“I BEGAN THIS CONTEST five years ago as an appreciation,” Donny Vomit announced to us, and the SRO crowd of about 250 enthusiasts roared back at him in agreement and thanks. Donny Vomit is the creator of the Coney Island contest, though he was quick to credit Michael Haar, the East Village Radio DJ and barber, as a co-founder. Haar acted that night as one of the judges. Vomit is a rakish, sideshow David Rakoff—a witty, dry, tall, and slim bald man with an erect posture and the ability to push a drill into his nose, which sits above his beautifully-full black mustache. He struck a nice contrast to his co-host, the more swashbuckling Adam the First Man, a burlier figure with fluffy mutton-chop sideburns and a red Aladdin fez.

Vomit introduced the judges—starting with “Cirque du So Gay,” the performers Evil Hate Monkey, and Trixie Little, who did an awkwardly sexy, strip-tease circus tumble that included huge thongs made of fake fur. Then came Michael, the magician Albert Cadabra, and burlesque performer Nasty Canasta. Donny announced the categories—Natural and Styled Beard and Mustache, Partial, Fake, then Worst in Show and Best in Show. The crowd was called out by region—audience members had come from as far away as Philly and Hartford to compete with or cheer on their favorite Beards and Mustaches. The Garden State Beard and Mustache Club had the most participants, flooding the Natural Beard category, but also fielded newcomer Nick Ackermann, with his full-on, long-horn blond mustache, over a foot in wingspan, which he held aloft after he won Best in Show. “Longer than the clipboard!” Vomit noted as one judge held it lengthwise to measure.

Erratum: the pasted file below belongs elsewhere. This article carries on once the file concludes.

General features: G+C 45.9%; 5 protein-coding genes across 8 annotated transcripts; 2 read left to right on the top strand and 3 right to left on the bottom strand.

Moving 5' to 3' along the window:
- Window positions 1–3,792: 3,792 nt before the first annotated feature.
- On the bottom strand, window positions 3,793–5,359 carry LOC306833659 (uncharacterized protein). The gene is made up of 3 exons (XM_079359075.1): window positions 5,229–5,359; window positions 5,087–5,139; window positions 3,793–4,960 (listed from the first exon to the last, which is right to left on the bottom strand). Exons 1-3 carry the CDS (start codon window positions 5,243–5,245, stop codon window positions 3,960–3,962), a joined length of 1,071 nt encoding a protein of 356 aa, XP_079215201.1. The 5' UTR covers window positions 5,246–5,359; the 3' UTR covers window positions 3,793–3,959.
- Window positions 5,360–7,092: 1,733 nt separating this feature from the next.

The Coney Island contest is part burlesque, part sideshow, and clearly crowdsourced but with a few ringers—the young boy who competed in Best Fake, for example, was clearly a child of the some of the show’s stars or friends, and you could spot some of the Sideshow regulars in the audience, though some were just there to relax. One was there to compete—a member of the board, Harris, who competed first in Natural Beard, then shaved to compete in Natural Mustache, then shaved more to appear in Partial, and then glued on some of the hair in an attempt to compete in Fake. “I can’t go home like this,” he said to me before the contest, in the lobby, sporting a fine, thick, salt-and-pepper full beard and mustache. He held up his razor, which he would use repeatedly until he was done.